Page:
On the other hand, one less optimistic columnist called Occupy protestors a "virtuocracy" -- described as a group who are not just looking, but expecting to find jobs that make a difference in the world (the horror!). Narrow-minded columnists aside, if occupiers are searching for jobs with morals, they'll find them in co-ops. Co-ops adhere to seven governing beliefs (known as the seven co-operative principles) that include such 'virtuous' ideas as open and voluntary membership, education, training and information, and concern for community.
In fact, when the Canadian magazine Adbusters posted the original Occupy Wall Street tongue-twisting call to action "Democracy, not corporatocracy," it could easily have been mistaken for the fundamental co-op principle of democratic member control.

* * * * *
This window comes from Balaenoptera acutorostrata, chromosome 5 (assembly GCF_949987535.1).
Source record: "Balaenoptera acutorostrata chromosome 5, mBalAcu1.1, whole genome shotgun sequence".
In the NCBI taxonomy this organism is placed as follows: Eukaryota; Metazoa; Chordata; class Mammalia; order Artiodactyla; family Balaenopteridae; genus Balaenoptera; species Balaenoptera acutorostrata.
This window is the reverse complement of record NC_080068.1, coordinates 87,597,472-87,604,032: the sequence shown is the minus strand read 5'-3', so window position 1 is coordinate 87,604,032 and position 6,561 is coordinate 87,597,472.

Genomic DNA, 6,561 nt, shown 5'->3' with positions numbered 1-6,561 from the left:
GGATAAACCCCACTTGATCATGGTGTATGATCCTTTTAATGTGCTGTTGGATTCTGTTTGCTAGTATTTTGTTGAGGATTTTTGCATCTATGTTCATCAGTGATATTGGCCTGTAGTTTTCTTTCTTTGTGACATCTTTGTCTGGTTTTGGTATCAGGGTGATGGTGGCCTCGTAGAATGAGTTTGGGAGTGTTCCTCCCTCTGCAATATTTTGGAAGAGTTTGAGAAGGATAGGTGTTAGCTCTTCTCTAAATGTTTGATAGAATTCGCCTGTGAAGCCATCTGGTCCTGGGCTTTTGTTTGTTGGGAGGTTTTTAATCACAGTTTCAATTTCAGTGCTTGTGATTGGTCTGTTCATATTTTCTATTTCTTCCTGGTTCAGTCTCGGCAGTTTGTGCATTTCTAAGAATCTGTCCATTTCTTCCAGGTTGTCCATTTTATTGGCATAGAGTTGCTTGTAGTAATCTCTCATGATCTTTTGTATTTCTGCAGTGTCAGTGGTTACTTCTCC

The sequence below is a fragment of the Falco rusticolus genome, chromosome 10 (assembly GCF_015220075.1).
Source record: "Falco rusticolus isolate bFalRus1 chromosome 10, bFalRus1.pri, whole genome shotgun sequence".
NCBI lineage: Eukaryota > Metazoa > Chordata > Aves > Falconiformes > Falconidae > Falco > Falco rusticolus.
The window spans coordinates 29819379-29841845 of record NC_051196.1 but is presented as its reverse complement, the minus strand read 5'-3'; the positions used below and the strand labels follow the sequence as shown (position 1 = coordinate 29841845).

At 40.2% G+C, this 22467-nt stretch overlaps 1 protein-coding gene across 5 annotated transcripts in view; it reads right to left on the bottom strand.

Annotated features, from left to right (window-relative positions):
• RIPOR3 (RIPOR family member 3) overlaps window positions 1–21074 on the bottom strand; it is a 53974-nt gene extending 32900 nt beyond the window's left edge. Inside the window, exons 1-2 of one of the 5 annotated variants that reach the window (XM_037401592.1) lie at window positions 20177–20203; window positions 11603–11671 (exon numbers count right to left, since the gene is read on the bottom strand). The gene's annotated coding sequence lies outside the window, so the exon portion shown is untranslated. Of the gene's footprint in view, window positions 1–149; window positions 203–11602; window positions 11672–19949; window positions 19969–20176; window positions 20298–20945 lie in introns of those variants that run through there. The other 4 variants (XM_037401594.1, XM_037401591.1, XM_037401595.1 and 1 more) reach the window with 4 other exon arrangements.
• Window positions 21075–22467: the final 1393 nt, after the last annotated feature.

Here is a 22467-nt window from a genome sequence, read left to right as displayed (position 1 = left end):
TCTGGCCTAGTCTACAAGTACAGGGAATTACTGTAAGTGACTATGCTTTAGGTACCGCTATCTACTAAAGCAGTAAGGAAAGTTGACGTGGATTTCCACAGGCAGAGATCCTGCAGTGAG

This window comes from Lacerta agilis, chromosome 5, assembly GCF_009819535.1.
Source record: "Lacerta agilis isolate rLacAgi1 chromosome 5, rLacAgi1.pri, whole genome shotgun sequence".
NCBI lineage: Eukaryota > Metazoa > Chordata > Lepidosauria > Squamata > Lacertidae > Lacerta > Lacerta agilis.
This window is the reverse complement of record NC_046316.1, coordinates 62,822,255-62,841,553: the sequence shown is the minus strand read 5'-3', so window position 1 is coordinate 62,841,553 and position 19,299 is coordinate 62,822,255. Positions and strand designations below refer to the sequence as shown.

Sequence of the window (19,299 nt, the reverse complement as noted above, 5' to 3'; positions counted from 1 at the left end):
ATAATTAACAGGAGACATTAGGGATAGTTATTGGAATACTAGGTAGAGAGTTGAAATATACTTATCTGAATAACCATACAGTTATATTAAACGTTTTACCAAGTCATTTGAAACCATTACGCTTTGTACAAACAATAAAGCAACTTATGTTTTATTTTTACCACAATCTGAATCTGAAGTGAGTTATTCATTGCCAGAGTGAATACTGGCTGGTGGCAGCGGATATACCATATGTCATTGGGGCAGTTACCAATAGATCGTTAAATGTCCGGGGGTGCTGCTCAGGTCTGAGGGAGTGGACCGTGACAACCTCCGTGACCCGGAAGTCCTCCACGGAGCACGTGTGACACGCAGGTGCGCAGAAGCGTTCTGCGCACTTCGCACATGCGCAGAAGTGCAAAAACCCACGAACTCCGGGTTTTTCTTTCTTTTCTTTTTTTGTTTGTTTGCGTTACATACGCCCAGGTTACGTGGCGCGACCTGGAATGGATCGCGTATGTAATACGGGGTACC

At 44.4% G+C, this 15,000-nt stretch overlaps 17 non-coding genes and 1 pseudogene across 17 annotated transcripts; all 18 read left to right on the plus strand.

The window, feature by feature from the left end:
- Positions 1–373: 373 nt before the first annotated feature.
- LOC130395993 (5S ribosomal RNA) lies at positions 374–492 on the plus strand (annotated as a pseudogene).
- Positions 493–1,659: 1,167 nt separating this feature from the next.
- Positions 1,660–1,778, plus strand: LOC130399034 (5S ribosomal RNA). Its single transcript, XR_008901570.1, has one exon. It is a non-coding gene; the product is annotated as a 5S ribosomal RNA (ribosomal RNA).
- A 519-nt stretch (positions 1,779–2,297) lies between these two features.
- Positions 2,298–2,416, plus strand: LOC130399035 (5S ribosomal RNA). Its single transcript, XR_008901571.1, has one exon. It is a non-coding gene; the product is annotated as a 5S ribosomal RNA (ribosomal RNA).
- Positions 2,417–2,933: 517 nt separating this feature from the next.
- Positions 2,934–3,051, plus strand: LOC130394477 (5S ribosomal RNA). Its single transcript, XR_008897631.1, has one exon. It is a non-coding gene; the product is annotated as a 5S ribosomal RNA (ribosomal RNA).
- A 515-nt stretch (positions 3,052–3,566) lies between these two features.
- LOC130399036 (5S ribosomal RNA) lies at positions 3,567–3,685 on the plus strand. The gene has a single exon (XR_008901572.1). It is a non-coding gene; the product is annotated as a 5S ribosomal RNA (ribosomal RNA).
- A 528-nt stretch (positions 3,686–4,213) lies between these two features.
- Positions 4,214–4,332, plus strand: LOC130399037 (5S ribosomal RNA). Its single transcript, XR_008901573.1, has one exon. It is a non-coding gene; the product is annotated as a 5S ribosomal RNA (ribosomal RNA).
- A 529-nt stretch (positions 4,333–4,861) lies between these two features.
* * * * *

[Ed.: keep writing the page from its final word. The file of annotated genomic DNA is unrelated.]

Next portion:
But it wasn't. Alas, the downside to this quietly confident, respected, 167-year-old movement is you won't see Mountain Equipment Co-op employees wielding tent poles as weapons, car-share co-op members being arrested for breaking into an auto dealership, or credit union directors vandalizing banks. And without such made-for-tabloid-TV moments, the Co-op Movement won't be cannon-blasted by the media into the public eye any time soon.
Balkan's hopeful that will change (well, minus the vigilante stuff). With the United Nations proclaiming 2012 the International Year of Co-operatives, she's optimistic that word will spread and the media and public will take notice.
But at the moment, Occupiers hold the media's fleeting attention. So, if you're an Occupy supporter and you feel co-op values align with your own, harness the positive side of all that negative media, grab the mother of all mirrors, and redirect some of the limelight onto a deserving cause that isn't getting any younger: the Co-op Movement.